Structure and Functional Capacity of a Benzene-mineralizing, Nitrate-reducing Microbial Community
AuthorsEziuzor, Samuel C.
Corrêa, Felipe Borim
da Rocha, Ulisses Nunes
KAUST DepartmentBiological and Environmental Science and Engineering (BESE) Division
Permanent link to this recordhttp://hdl.handle.net/10754/675002
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Abstract<h4>Aims</h4>How benzene is metabolized by microbes under anoxic conditions is not fully understood. Here, we studied the degradation pathways in a benzene-mineralizing, nitrate-reducing enrichment culture.<h4>Methods and results</h4>Benzene mineralization was dependent on the presence of nitrate and correlated to enrichment of a Peptococcaceae phylotype only distantly related to known anaerobic benzene degraders of this family. Its relative abundance decreased after benzene mineralization had terminated, while other abundant taxa - Ignavibacteriaceae, Rhodanobacteraceae and Brocadiaceae - slightly increased. Generally, the microbial community remained diverse despite amendment of benzene as single organic carbon source, suggesting complex trophic interactions between different functional groups. A subunit of the putative anaerobic benzene carboxylase (AbcA) previously detected in Peptococcaceae was identified by metaproteomic analysis suggesting that benzene was activated by carboxylation. Detection of proteins involved in anaerobic ammonium oxidation (anammox) indicates that benzene mineralization was accompanied by anammox, facilitated by nitrite accumulation and the presence of ammonium in the growth medium.<h4>Conclusions</h4>The results suggest that benzene was activated by carboxylation and further assimilated by a novel Peptococcaceae phylotype.<h4>Significance and impact of the study</h4>The results confirm the hypothesis that Peptococcaceae are important anaerobic benzene degraders.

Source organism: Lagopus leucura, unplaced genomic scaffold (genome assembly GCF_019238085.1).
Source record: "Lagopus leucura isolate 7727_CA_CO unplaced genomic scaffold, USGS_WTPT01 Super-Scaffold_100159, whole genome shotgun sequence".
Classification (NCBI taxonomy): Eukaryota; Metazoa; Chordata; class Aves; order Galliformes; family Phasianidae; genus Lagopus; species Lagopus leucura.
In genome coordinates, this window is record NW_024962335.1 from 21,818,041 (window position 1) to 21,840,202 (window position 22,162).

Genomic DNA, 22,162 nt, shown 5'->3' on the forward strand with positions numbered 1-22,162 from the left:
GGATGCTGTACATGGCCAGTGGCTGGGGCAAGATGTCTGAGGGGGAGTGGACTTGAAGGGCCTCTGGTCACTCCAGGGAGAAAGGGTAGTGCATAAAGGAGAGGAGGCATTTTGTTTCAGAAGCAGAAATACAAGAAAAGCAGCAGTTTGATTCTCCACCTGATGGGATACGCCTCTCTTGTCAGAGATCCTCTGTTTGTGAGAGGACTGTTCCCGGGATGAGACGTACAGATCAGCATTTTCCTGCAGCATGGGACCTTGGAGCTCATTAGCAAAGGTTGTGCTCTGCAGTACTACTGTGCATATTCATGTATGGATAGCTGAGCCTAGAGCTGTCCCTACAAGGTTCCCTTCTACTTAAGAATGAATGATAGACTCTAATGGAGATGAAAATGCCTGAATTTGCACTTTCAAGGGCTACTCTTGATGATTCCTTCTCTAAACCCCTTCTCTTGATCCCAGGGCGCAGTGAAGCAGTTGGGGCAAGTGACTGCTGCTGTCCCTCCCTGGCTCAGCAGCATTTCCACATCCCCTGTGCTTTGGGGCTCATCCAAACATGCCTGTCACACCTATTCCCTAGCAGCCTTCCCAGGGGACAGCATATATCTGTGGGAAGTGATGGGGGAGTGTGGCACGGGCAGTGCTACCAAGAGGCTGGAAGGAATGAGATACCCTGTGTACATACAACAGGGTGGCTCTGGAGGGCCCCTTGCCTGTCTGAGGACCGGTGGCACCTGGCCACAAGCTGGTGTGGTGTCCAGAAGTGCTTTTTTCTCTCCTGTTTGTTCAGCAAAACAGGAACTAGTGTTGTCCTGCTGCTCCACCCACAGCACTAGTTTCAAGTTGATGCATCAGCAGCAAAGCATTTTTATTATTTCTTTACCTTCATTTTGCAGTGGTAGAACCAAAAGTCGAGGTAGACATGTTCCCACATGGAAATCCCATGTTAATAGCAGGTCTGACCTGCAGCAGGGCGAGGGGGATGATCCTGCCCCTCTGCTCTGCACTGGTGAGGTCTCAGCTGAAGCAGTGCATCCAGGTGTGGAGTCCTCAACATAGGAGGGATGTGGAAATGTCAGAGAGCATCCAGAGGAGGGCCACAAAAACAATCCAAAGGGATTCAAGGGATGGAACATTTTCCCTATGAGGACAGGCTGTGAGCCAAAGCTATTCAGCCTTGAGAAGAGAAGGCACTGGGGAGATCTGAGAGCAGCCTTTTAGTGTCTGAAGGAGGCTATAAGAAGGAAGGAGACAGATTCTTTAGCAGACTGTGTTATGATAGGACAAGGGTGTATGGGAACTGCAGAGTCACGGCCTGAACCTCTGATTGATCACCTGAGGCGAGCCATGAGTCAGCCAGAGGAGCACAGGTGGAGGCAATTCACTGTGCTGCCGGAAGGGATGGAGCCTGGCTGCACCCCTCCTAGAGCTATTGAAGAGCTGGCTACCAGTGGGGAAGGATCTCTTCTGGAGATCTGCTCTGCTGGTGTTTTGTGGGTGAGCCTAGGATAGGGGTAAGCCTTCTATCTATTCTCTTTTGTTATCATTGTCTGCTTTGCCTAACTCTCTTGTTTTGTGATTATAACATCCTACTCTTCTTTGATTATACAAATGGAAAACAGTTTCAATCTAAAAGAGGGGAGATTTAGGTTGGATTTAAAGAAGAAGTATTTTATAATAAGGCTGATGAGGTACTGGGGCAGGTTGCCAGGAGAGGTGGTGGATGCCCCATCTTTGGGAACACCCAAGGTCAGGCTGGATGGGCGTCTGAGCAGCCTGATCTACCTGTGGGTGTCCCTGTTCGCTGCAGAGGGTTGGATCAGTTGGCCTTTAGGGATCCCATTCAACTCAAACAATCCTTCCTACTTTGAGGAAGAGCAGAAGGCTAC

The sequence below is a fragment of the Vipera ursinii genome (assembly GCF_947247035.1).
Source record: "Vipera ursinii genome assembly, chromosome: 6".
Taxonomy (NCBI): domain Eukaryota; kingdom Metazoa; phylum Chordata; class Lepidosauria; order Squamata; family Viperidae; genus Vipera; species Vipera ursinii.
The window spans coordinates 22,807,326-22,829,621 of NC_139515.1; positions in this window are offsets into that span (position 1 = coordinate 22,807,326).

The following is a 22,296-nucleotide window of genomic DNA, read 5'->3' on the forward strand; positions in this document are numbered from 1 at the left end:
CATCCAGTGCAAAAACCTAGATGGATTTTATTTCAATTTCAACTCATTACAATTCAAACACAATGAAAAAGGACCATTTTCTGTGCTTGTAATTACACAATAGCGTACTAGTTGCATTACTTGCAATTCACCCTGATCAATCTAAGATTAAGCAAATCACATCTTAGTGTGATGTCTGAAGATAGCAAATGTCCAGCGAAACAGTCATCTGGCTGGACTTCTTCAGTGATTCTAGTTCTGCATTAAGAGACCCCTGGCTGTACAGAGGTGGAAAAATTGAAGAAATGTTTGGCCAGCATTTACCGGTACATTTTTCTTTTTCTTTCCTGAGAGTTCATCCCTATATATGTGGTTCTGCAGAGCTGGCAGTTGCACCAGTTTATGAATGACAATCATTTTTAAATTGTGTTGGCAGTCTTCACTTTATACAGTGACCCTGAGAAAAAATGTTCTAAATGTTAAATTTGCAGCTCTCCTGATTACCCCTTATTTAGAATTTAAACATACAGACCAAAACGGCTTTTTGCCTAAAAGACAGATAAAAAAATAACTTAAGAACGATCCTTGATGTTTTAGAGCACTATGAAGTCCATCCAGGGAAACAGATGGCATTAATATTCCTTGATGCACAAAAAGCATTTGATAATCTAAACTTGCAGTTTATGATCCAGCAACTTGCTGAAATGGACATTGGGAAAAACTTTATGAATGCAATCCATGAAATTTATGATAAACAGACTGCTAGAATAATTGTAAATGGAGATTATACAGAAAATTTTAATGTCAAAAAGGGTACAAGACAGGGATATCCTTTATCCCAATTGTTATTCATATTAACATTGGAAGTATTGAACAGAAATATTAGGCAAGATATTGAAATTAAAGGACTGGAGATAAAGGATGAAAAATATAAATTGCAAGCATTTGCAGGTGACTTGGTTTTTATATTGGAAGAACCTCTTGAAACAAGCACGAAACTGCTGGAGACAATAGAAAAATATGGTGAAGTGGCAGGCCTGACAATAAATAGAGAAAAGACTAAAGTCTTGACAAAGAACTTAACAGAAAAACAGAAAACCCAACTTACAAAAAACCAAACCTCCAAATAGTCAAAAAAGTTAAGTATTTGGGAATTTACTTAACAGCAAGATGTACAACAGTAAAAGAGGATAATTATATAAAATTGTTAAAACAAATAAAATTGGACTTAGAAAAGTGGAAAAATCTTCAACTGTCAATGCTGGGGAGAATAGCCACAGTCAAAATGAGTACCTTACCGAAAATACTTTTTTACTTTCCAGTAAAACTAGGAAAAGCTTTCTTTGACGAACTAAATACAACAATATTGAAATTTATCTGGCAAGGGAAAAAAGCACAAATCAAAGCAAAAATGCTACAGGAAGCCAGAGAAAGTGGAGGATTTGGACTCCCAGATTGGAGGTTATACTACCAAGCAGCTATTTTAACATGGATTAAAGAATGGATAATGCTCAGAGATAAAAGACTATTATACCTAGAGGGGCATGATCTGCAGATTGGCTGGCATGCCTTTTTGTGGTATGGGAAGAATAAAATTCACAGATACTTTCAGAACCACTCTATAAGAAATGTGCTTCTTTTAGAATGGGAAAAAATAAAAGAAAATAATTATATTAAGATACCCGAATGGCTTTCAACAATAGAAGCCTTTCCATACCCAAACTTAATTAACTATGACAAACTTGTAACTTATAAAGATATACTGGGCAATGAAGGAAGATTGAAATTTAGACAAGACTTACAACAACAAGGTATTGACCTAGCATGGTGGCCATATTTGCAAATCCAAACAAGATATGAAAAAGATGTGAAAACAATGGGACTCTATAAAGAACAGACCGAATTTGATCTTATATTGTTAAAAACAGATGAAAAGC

CitationEziuzor, S. C., Corrêa, F. B., Peng, S., Schultz, J., Kleinsteuber, S., da Rocha, U. N., … Vogt, C. (2022). Structure and Functional Capacity of a Benzene-mineralizing, Nitrate-reducing Microbial Community. Journal of Applied Microbiology. doi:10.1111/jam.15443
SponsorsThis work was supported by the German Academic Exchange Service (DAAD) funding SCE, the Helmholtz Association (Germany) through the Young Investigator Group [VH-NG-1248] funding UNR and FBC, and the European regional development funds (EFRE—Europe Funds Saxony) plus the Helmholtz Association. Open access funding enabled and organized by ProjektDEAL.
JournalJournal of Applied Microbiology
Except where otherwise noted, this item's license is described as This is an open access article under the terms of the Creat ive Commo ns Attri bution License, which permits use, distribution and reproduction in any medium, provided the original work is properly cited.
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